By Todd Staples, president of the Texas Oil and Gas Association
The Permian Basin is the largest petroleum-producing region in the United States, and for a time in 2019, before the pandemic, it became the highest producing oilfield in the world. One assessment even concluded that the Permian Basin’s unproven, technically recoverable reserves are the largest on the planet.
This is good news for Texans, the United States and the world, because Texas oil and natural gas not only provide reliable, affordable energy, fuels and products that make modern life possible, but industry also pays billions in taxes and other economic activity that funds education, infrastructure, first responders, and other essential services in our communities. This industry is also making unmatched investments in innovative technologies that have positioned the United States as the global leader in energy and environmental progress.
The Permian Basin of West Texas has lately experienced an uptick in seismic activity, which some research links to oilfield produced water disposal. For years, operators have worked collaboratively and extensively with industry peers, TexNet, CISR and other academic research groups to monitor, collect, and share information that guides industry practices with regard to seismic activity in producing regions.
A Seismicity Workgroup made up of TXOGA members and other industry trade partners meets regularly to discuss these issues and develop solutions based on science-based best practices. In late 2019, the Workgroup facilitated the development of industry supported recommended practices around seismicity, which was adopted by TXOGA and other organizations. Oil and natural gas operators are actively using proven technology to improve all aspects of operations through practices such as pre-completion risk assessment, proper monitoring and mitigation protocols.
Industry is also working collaboratively with lawmakers, regulators and academia to facilitate exploring the feasibility of recycling produced water in various, beneficial applications outside the oilfield. In 2021, industry was pleased to support the creation of the Texas Produced Water Consortium (TxPWC), which was created by Senate Bill 601, authored by Senator Charles Perry and Representative Dustin Burrows.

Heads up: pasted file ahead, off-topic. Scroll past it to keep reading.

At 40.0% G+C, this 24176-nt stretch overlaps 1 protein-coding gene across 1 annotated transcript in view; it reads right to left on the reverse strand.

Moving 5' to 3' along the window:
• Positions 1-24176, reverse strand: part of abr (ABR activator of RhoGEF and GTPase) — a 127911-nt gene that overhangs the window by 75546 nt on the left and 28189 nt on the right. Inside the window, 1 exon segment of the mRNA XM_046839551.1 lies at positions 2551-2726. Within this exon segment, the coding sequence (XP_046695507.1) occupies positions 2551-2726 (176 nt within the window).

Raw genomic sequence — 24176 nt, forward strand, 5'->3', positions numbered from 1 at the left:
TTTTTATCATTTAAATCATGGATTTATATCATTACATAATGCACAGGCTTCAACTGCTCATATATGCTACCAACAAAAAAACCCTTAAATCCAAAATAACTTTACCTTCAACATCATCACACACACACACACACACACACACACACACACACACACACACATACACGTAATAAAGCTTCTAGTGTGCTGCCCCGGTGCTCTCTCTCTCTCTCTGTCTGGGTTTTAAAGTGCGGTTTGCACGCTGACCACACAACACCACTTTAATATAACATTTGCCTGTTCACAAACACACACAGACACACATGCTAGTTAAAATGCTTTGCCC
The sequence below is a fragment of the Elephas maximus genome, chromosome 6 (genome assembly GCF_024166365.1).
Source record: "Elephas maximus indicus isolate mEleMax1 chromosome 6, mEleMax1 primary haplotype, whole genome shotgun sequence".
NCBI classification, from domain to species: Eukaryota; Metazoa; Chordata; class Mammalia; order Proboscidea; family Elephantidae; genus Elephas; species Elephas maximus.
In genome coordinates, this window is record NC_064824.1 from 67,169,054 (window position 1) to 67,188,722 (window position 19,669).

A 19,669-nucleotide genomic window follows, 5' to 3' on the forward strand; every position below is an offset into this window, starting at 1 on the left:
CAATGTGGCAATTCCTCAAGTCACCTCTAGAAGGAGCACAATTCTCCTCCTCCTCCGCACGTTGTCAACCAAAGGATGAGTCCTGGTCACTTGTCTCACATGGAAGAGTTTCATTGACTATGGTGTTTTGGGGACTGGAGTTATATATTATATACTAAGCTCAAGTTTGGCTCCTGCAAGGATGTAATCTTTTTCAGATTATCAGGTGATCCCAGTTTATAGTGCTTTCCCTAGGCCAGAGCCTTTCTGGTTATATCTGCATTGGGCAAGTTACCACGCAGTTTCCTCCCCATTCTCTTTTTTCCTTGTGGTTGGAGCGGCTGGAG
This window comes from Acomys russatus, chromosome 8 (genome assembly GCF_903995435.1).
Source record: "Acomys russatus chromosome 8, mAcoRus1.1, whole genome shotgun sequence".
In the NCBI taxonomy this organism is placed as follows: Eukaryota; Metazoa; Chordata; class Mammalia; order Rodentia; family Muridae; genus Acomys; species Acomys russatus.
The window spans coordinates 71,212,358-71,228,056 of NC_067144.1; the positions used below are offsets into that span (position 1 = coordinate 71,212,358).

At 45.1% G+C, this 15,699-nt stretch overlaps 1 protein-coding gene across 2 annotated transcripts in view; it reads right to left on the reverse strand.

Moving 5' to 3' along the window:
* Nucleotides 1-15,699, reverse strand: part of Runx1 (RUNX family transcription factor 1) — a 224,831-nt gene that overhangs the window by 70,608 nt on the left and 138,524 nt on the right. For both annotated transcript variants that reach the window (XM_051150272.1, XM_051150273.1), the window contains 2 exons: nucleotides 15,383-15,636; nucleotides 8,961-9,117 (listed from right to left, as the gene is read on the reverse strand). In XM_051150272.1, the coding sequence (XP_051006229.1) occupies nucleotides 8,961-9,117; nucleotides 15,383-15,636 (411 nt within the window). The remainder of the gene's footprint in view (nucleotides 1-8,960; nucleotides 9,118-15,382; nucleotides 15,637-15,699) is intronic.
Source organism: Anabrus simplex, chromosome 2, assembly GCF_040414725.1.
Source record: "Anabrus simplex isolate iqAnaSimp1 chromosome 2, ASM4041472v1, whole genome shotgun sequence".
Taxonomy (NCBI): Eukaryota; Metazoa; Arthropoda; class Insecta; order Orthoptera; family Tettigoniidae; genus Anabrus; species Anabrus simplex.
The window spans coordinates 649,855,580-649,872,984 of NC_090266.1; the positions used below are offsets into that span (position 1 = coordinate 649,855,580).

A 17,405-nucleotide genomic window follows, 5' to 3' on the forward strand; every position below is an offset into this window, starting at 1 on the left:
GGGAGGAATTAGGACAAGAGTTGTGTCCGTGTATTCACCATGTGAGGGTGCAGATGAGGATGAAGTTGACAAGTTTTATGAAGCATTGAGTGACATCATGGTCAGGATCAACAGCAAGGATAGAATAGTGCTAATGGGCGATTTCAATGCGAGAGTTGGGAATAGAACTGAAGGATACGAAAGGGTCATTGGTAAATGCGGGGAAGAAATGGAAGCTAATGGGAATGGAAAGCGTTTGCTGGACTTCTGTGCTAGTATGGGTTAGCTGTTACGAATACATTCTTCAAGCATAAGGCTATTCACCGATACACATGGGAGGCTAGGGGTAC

Additionally, industry regulators are fulfilling their obligation to ensure Texas’ natural resources are produced responsibly. For example, the Railroad Commission of Texas is closely following the seismic activity that could be linked to the disposal of oilfield produced water. In fact, the Commission recently took action to cut back disposal of produced water in certain areas while it evaluates alternatives. Commissioner Jim Wright recently penned a column outlining solutions the Commission is working on with producers. Further, the Seismicity Workgroup has provided a framework to the Commission in which to leverage industry data, Commission resources and provide a response framework to address seismicity within the Permian Basin. The Commission is currently leveraging that framework to address areas of increased seismicity and work with industry on seismicity mitigating options.
Texas has been wise to embrace policies to encourage water recycling and reuse while avoiding a one-size-fits-all approach. As a result, the oil and natural gas industry is at the forefront of water conservation, innovation and sustainability efforts in Texas. Today’s oil and natural gas companies are technology companies, and recycling produced water is becoming more common thanks to the oil and natural gas industry’s commitment to innovation and technological advances. Many Texas oil and natural gas companies are voluntarily leading the way to develop and deploy innovative technologies that are reducing freshwater use, expanding produced water reuse and increasing use of naturally-occurring saltwater (brackish groundwater) in their operations.
The pioneering work of these companies in conjunction with regulators and initiatives like the TxPWC, coupled with continued technological advancements, will allow industry and our partners to advance produced water recycling and reuse even further to allow oilfield produced water to be recycled and treated into new sources of water for beneficial use in a variety of industry and environmental applications.
The Texas oil and natural gas industry will continue to be supportive of the important work TexNet and CISR are doing related to seismicity and TxPWC at Texas Tech with regard to produced water. Industry’s collaborative efforts with academia, regulators and others will ensure the continued safe and responsible development of our state’s indispensable resources.